the mark phase conventionally, by simply marking the values held by
slowField. This marks slowValue, causing it to get promoted to the next
older generation. THIS IS EXPENSIVE.

Finally, when we can no longer postpone ephemeron collection, when
ephemeron-marking slowField, we'd notice that transientKey didn't get
marked, so we wouldn't mark slowValue.

The counterpoint is the shadow weakmaps, when engaged in ephemeron
collection must still check whether their keys -- to tokens within the
FastWeakMaps -- are still reachable. Typically they will be. This has two
counter-counterpoints:

* For all practical use patterns we've identified, the WeakMap either lives
longer than its keys, or their lifespan is comparable. When the WeakMap is
known to necessarily live longer than its keys, as for class-private state,
then those shadow properties can even be exempted from the key-mark-check.

* Prior to emphemeron collection, the shadow weakmaps (and the values they
carry) get promoted to older generations only along with the object they
shadow.


> In the current web, this implementation seems to work fine. The worst
> case is O(n^2) in the size of the heap, which is pretty much fatal if
> you ever hit it. But that requires lots of paths through multiple
> WeakMaps, and in practice, it seems WeakMaps aren't being used much.
> I've never seen our WeakMap marking phase show up as a significant cost.
>

Chicken and egg. If WeakMaps are used for private state (and trademarks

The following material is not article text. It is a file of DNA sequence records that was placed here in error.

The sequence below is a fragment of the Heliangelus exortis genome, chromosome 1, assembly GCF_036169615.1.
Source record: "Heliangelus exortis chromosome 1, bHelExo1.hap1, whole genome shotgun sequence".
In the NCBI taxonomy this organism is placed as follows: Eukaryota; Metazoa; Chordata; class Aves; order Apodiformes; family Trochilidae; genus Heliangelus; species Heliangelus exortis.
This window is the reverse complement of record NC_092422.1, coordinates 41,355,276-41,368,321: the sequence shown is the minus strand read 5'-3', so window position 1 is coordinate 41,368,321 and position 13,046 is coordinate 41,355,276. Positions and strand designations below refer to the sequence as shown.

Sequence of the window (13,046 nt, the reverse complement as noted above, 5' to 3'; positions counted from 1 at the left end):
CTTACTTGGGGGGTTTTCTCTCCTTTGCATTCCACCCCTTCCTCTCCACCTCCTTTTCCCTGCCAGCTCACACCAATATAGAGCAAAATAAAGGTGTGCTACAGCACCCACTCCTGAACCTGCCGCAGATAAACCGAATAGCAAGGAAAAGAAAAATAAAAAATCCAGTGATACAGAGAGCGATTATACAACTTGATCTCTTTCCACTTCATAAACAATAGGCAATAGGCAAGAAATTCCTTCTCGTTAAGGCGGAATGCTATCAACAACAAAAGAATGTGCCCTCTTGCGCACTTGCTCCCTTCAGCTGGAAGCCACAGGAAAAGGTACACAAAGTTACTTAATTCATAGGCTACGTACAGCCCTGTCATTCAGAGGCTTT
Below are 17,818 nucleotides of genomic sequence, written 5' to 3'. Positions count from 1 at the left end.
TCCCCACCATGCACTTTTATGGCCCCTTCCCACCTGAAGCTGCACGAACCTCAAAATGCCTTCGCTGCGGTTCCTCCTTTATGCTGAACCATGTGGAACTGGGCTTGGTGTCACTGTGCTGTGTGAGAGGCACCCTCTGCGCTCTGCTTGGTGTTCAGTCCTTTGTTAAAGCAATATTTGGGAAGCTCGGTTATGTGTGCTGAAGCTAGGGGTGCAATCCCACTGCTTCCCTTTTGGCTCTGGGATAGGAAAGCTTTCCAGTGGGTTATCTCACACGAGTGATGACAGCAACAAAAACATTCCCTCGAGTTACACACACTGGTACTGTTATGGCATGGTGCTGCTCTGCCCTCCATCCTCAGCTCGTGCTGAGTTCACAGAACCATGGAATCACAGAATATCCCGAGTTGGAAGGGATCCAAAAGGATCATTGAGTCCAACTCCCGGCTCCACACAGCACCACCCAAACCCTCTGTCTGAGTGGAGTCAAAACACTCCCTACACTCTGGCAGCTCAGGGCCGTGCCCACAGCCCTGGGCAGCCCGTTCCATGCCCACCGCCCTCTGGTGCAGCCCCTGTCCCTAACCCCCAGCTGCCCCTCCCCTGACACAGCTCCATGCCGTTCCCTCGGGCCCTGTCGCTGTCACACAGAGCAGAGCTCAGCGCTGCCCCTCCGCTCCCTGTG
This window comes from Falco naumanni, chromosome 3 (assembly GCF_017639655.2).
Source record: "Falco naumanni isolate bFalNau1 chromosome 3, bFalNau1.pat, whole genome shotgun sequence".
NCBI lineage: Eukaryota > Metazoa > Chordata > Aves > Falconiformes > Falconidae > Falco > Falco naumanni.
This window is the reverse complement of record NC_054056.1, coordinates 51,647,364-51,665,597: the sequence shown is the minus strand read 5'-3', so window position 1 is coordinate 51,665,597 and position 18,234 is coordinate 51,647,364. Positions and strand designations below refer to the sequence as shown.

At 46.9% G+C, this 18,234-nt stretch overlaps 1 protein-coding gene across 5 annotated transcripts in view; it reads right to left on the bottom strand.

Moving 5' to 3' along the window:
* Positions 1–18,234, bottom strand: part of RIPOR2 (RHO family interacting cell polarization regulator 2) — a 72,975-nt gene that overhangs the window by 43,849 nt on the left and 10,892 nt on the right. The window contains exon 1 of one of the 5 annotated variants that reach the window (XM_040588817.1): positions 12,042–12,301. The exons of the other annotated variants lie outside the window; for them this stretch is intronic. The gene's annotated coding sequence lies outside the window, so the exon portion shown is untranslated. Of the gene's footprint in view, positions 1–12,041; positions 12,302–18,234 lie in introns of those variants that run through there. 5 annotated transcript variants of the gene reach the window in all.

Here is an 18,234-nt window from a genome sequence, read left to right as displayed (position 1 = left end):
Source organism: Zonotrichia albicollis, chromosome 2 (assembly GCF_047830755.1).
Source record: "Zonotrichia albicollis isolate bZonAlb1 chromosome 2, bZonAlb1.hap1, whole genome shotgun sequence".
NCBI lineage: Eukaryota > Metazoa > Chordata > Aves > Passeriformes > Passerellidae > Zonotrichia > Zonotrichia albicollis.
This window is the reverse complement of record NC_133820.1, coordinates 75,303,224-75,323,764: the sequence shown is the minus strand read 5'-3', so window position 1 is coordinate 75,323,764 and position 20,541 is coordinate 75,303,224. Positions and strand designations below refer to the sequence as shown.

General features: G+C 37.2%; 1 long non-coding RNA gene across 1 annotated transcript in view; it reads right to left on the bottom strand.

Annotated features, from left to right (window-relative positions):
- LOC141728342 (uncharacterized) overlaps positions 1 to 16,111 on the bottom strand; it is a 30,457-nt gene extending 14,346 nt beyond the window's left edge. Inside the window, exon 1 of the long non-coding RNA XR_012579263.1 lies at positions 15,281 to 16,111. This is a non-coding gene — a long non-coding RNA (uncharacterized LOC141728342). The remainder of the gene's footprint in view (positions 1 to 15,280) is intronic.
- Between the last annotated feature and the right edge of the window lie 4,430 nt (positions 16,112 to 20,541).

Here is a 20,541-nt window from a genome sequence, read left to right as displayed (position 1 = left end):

and...), they will be used a lot. But they will only be used for those
things if it isn't fatally slow to do so.




>
> For an algorithmically more robust solution, you could add a check
> whenever marking an object. The check would test whether the object is
> (or might be) used as a WeakMap key. This would slow down marking all
> objects, so in practice you want to be clever about avoiding the test.
>

Yeah, I'm very curious about whether this can be made cheap enough that
implementations would be willing to do it. If so, then everything is much
better, whether we transpose the representation or not.



>
> Anyway, my point is that WeakMaps have serious GC ramifications,
> possibly extending to non-key objects, and any performance impact
> analysis of using WeakMaps more extensively is incomplete without
> considering GC costs.
>

Exactly! I should have been clearer that these were the only costs I am
concerned about here. Regarding all other costs, my example code only adds
expense.



>
> > A realistic implementation should seek to avoid allocating the extra
> > shadow objects. However, even if not, we are much better off with the
> > above scheme than we are with the current slow WeakMap.
>
> Perhaps. But multiple WeakMaps introduce the potential for many more
> cycles than a single WeakMap. So I think a final conclusion is premature.


I think this is a good point that I missed in my analysis. We should indeed
think hard about this. Given that, in the end I must agree that a
conclusion is premature. Please let's proceed to build some experiments!


-- 
  Cheers,
  --MarkM